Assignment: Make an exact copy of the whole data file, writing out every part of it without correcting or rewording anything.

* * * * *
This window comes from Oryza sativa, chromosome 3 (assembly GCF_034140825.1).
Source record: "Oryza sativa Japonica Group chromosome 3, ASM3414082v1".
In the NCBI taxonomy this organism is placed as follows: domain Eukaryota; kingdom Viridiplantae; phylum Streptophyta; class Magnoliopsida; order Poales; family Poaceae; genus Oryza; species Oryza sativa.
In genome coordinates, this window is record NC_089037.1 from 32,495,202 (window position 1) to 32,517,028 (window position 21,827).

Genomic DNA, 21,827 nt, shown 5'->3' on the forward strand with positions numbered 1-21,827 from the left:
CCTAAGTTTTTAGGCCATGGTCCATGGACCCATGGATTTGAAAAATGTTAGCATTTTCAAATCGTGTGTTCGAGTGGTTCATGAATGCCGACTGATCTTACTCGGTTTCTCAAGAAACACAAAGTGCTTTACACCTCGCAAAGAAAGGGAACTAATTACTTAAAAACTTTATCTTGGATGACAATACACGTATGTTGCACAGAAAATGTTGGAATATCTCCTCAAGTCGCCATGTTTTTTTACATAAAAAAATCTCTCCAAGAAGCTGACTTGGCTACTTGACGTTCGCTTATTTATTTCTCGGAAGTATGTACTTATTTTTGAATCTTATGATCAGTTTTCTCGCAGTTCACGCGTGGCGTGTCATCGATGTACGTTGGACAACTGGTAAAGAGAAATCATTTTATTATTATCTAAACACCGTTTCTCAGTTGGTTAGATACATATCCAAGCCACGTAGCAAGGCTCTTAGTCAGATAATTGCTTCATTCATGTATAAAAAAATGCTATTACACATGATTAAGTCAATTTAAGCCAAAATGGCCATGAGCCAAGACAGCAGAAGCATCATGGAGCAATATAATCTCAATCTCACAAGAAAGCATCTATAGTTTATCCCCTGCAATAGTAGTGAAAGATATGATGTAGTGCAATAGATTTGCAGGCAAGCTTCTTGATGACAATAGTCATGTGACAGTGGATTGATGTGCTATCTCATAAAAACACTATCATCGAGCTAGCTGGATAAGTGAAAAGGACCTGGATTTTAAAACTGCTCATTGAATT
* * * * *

This window comes from Oryza sativa, chromosome 3 (assembly GCF_034140825.1).
Source record: "Oryza sativa Japonica Group chromosome 3, ASM3414082v1".
In the NCBI taxonomy this organism is placed as follows: domain Eukaryota; kingdom Viridiplantae; phylum Streptophyta; class Magnoliopsida; order Poales; family Poaceae; genus Oryza; species Oryza sativa.
In genome coordinates, this window is record NC_089037.1 from 32,495,202 (window position 1) to 32,517,028 (window position 21,827).

Genomic DNA, 21,827 nt, shown 5'->3' on the forward strand with positions numbered 1-21,827 from the left:
CCTAAGTTTTTAGGCCATGGTCCATGGACCCATGGATTTGAAAAATGTTAGCATTTTCAAATCGTGTGTTCGAGTGGTTCATGAATGCCGACTGATCTTACTCGGTTTCTCAAGAAACACAAAGTGCTTTACACCTCGCAAAGAAAGGGAACTAATTACTTAAAAACTTTATCTTGGATGACAATACACGTATGTTGCACAGAAAATGTTGGAATATCTCCTCAAGTCGCCATGTTTTTTTACATAAAAAAATCTCTCCAAGAAGCTGACTTGGCTACTTGACGTTCGCTTATTTATTTCTCGGAAGTATGTACTTATTTTTGAATCTTATGATCAGTTTTCTCGCAGTTCACGCGTGGCGTGTCATCGATGTACGTTGGACAACTGGTAAAGAGAAATCATTTTATTATTATCTAAACACCGTTTCTCAGTTGGTTAGATACATATCCAAGCCACGTAGCAAGGCTCTTAGTCAGATAATTGCTTCATTCATGTATAAAAAAATGCTATTACACATGATTAAGTCAATTTAAGCCAAAATGGCCATGAGCCAAGACAGCAGAAGCATCATGGAGCAATATAATCTCAATCTCACAAGAAAGCATCTATAGTTTATCCCCTGCAATAGTAGTGAAAGATATGATGTAGTGCAATAGATTTGCAGGCAAGCTTCTTGATGACAATAGTCATGTGACAGTGGATTGATGTGCTATCTCATAAAAACACTATCATCGAGCTAGCTGGATAAGTGAAAAGGACCTGGATTTTAAAACTGCTCATTGAATT